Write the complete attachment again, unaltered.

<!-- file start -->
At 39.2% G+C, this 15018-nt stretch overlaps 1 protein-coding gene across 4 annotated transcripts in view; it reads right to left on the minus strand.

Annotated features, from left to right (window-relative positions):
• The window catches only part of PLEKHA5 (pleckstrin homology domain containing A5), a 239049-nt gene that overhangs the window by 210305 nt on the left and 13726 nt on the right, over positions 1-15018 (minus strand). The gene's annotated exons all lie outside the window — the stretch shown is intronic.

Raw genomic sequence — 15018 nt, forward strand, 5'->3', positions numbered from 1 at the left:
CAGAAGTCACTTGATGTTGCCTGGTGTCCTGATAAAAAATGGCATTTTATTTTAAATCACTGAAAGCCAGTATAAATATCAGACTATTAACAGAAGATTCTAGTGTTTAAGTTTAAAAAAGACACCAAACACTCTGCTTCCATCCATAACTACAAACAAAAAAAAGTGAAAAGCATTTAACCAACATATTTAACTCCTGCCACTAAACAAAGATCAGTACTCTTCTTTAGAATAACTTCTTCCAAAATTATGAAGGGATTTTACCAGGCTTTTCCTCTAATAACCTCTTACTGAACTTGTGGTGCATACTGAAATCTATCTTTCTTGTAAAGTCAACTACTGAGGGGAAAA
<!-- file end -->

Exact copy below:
At 39.2% G+C, this 15018-nt stretch overlaps 1 protein-coding gene across 4 annotated transcripts in view; it reads right to left on the minus strand.

Annotated features, from left to right (window-relative positions):
• The window catches only part of PLEKHA5 (pleckstrin homology domain containing A5), a 239049-nt gene that overhangs the window by 210305 nt on the left and 13726 nt on the right, over positions 1-15018 (minus strand). The gene's annotated exons all lie outside the window — the stretch shown is intronic.

Raw genomic sequence — 15018 nt, forward strand, 5'->3', positions numbered from 1 at the left:
CAGAAGTCACTTGATGTTGCCTGGTGTCCTGATAAAAAATGGCATTTTATTTTAAATCACTGAAAGCCAGTATAAATATCAGACTATTAACAGAAGATTCTAGTGTTTAAGTTTAAAAAAGACACCAAACACTCTGCTTCCATCCATAACTACAAACAAAAAAAAGTGAAAAGCATTTAACCAACATATTTAACTCCTGCCACTAAACAAAGATCAGTACTCTTCTTTAGAATAACTTCTTCCAAAATTATGAAGGGATTTTACCAGGCTTTTCCTCTAATAACCTCTTACTGAACTTGTGGTGCATACTGAAATCTATCTTTCTTGTAAAGTCAACTACTGAGGGGAAAA